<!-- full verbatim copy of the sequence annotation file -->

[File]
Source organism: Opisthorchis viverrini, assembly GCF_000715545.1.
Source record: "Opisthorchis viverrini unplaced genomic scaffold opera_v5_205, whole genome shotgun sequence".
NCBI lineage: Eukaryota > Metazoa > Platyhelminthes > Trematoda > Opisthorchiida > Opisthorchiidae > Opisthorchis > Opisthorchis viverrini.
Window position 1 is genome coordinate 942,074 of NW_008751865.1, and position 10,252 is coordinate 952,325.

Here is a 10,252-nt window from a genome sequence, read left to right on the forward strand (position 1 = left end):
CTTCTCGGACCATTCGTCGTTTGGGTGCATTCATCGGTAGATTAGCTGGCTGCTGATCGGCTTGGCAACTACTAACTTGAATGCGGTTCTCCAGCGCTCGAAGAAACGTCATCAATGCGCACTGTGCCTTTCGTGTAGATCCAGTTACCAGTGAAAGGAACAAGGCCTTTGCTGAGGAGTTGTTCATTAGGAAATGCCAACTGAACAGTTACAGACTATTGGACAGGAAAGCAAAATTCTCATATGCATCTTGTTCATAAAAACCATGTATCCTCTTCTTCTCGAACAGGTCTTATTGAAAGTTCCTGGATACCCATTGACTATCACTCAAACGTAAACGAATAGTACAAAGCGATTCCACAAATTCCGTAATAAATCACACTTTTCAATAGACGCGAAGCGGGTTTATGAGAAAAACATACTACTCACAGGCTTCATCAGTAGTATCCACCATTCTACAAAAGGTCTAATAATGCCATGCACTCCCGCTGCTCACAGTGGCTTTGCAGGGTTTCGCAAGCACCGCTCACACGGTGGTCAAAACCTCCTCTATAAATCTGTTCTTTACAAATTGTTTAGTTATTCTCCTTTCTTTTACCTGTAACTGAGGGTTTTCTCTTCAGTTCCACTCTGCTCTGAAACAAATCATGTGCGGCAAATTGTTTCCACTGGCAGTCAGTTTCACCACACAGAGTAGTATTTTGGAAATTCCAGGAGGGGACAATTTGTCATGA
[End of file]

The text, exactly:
Source organism: Opisthorchis viverrini, assembly GCF_000715545.1.
Source record: "Opisthorchis viverrini unplaced genomic scaffold opera_v5_205, whole genome shotgun sequence".
NCBI lineage: Eukaryota > Metazoa > Platyhelminthes > Trematoda > Opisthorchiida > Opisthorchiidae > Opisthorchis > Opisthorchis viverrini.
Window position 1 is genome coordinate 942,074 of NW_008751865.1, and position 10,252 is coordinate 952,325.

Here is a 10,252-nt window from a genome sequence, read left to right on the forward strand (position 1 = left end):
CTTCTCGGACCATTCGTCGTTTGGGTGCATTCATCGGTAGATTAGCTGGCTGCTGATCGGCTTGGCAACTACTAACTTGAATGCGGTTCTCCAGCGCTCGAAGAAACGTCATCAATGCGCACTGTGCCTTTCGTGTAGATCCAGTTACCAGTGAAAGGAACAAGGCCTTTGCTGAGGAGTTGTTCATTAGGAAATGCCAACTGAACAGTTACAGACTATTGGACAGGAAAGCAAAATTCTCATATGCATCTTGTTCATAAAAACCATGTATCCTCTTCTTCTCGAACAGGTCTTATTGAAAGTTCCTGGATACCCATTGACTATCACTCAAACGTAAACGAATAGTACAAAGCGATTCCACAAATTCCGTAATAAATCACACTTTTCAATAGACGCGAAGCGGGTTTATGAGAAAAACATACTACTCACAGGCTTCATCAGTAGTATCCACCATTCTACAAAAGGTCTAATAATGCCATGCACTCCCGCTGCTCACAGTGGCTTTGCAGGGTTTCGCAAGCACCGCTCACACGGTGGTCAAAACCTCCTCTATAAATCTGTTCTTTACAAATTGTTTAGTTATTCTCCTTTCTTTTACCTGTAACTGAGGGTTTTCTCTTCAGTTCCACTCTGCTCTGAAACAAATCATGTGCGGCAAATTGTTTCCACTGGCAGTCAGTTTCACCACACAGAGTAGTATTTTGGAAATTCCAGGAGGGGACAATTTGTCATGA